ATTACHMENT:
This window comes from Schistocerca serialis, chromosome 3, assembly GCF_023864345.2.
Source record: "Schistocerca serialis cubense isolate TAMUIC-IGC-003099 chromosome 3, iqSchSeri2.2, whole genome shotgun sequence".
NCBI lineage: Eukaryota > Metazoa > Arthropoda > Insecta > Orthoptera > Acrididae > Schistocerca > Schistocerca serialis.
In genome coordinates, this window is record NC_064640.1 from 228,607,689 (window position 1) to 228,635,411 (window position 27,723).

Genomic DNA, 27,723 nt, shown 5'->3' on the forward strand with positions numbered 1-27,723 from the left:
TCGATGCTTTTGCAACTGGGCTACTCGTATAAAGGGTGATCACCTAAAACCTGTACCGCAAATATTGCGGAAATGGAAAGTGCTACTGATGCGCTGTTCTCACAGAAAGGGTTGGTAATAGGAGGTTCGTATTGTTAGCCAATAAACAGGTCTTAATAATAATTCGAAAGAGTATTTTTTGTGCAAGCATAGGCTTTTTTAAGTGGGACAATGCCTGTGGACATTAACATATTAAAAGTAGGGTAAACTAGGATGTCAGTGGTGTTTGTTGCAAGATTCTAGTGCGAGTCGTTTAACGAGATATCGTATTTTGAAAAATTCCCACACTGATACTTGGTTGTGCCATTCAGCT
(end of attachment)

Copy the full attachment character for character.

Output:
This window comes from Schistocerca serialis, chromosome 3, assembly GCF_023864345.2.
Source record: "Schistocerca serialis cubense isolate TAMUIC-IGC-003099 chromosome 3, iqSchSeri2.2, whole genome shotgun sequence".
NCBI lineage: Eukaryota > Metazoa > Arthropoda > Insecta > Orthoptera > Acrididae > Schistocerca > Schistocerca serialis.
In genome coordinates, this window is record NC_064640.1 from 228,607,689 (window position 1) to 228,635,411 (window position 27,723).

Genomic DNA, 27,723 nt, shown 5'->3' on the forward strand with positions numbered 1-27,723 from the left:
TCGATGCTTTTGCAACTGGGCTACTCGTATAAAGGGTGATCACCTAAAACCTGTACCGCAAATATTGCGGAAATGGAAAGTGCTACTGATGCGCTGTTCTCACAGAAAGGGTTGGTAATAGGAGGTTCGTATTGTTAGCCAATAAACAGGTCTTAATAATAATTCGAAAGAGTATTTTTTGTGCAAGCATAGGCTTTTTTAAGTGGGACAATGCCTGTGGACATTAACATATTAAAAGTAGGGTAAACTAGGATGTCAGTGGTGTTTGTTGCAAGATTCTAGTGCGAGTCGTTTAACGAGATATCGTATTTTGAAAAATTCCCACACTGATACTTGGTTGTGCCATTCAGCT